Drones Saving Island Ecosystems: An Interview with Island Conservation



drones Island Conservation
Drones
help
provide
environmentally
friendly
solution
to
save
island
ecosystems


By
DRONELIFE
Features
Editor
Jim
Magill


All
images
courtesy
Island
Conservation,
used
with
permission.

Many
island
communities
throughout
the
world
face
enormous
challenges,
from
rising
sea
levels
to
the
introduction
of
non-native
species
that
can
destroy
fragile
ecosystems.

An
international
non-governmental
organization
is
using
drone
technology
to
help
eradicate
invasive
species,
reinvigorate
reef
systems,
reduce
coastal
erosion
and
reintroduce
native
species
whose
populations
have
dwindled.

“Island
Conservation
is
the
world’s
only
conservation
nonprofit
that’s
focused
exclusively
on
restoring
and
rewilding
islands
all
around
the
world,”
said
Bren
Ram
Island
Conservation’s
projects
communications
manager.
“This
is
actually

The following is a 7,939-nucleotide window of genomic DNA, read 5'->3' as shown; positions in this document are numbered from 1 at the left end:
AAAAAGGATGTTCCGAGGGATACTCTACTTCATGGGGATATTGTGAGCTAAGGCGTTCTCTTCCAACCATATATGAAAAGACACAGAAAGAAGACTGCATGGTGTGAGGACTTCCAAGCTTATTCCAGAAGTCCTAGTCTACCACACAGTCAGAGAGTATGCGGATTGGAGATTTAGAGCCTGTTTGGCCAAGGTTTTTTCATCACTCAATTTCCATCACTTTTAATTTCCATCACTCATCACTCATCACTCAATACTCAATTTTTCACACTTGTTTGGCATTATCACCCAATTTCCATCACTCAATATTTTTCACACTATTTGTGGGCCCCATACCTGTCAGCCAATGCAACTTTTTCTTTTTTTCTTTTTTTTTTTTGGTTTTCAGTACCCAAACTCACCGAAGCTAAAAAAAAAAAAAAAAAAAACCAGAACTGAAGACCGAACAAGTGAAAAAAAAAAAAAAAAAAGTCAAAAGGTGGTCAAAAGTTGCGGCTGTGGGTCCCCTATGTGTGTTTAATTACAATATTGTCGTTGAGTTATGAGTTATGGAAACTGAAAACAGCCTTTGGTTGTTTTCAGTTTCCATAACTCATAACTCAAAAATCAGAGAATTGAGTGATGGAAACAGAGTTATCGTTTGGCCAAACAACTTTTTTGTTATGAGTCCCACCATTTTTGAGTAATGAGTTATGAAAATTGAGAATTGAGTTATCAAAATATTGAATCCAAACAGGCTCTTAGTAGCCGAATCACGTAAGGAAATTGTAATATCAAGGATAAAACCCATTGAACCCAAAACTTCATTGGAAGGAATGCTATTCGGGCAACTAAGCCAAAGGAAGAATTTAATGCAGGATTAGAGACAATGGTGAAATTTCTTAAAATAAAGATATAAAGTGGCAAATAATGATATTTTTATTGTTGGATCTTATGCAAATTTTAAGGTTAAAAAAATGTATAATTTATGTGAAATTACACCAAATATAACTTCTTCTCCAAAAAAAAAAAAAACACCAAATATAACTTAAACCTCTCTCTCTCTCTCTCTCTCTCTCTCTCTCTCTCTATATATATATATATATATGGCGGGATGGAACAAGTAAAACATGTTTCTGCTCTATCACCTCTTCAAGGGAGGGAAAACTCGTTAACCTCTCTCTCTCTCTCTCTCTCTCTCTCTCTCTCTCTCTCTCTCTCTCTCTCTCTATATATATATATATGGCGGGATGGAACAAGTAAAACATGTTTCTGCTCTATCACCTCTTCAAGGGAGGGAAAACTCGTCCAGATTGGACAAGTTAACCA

our
30th
year
of
existence
and
over
that
time
we’ve
been
able
to
collect
a
massive
amount
of
data
about
a
nature-based
solution
that
can
really
help
island
ecosystems
thrive,
which
is
removing
invasive
species
from
islands.”

drones island conservation

drones island conservation

The
Santa
Cruz,
California-based
group
recently
began
using
drones
to
spread
bait
to
help
eliminate
invasive
species
of
animals,
chiefly
rats,
allowing
native
flora
and
fauna
to
flourish.
The
bait
contains
small
amounts
of
poison,
fatal
to
the
vermin,
but
not
harmful
for
the
rest
of
the
environment.

Ram
said
the
elimination
of
invasive
species
is
an
environmentally
safe
solution
to
enriching
the
ecosystems
of
islands
and
combatting
the
destructive
effects
of
climate
change.

“When
invasive
species
are
removed,
native
species
get
to
come
back

mainly,
seabirds
and
other
animals
that
travel
around
the
world
and
bring
nutrients
from
the
ocean
back
onto
the
land.
When
seabirds
are
able
to
nest
safely
on
islands,
they
enrich
the
island
with
their
guano,
which
helps
native
plants
to
flourish,”
she
said.

The
droppings
from
the
returning
seabirds
wash
off
into
the
near-shore
ecosystem,
providing
valuable
nutrients
to
nearby
coral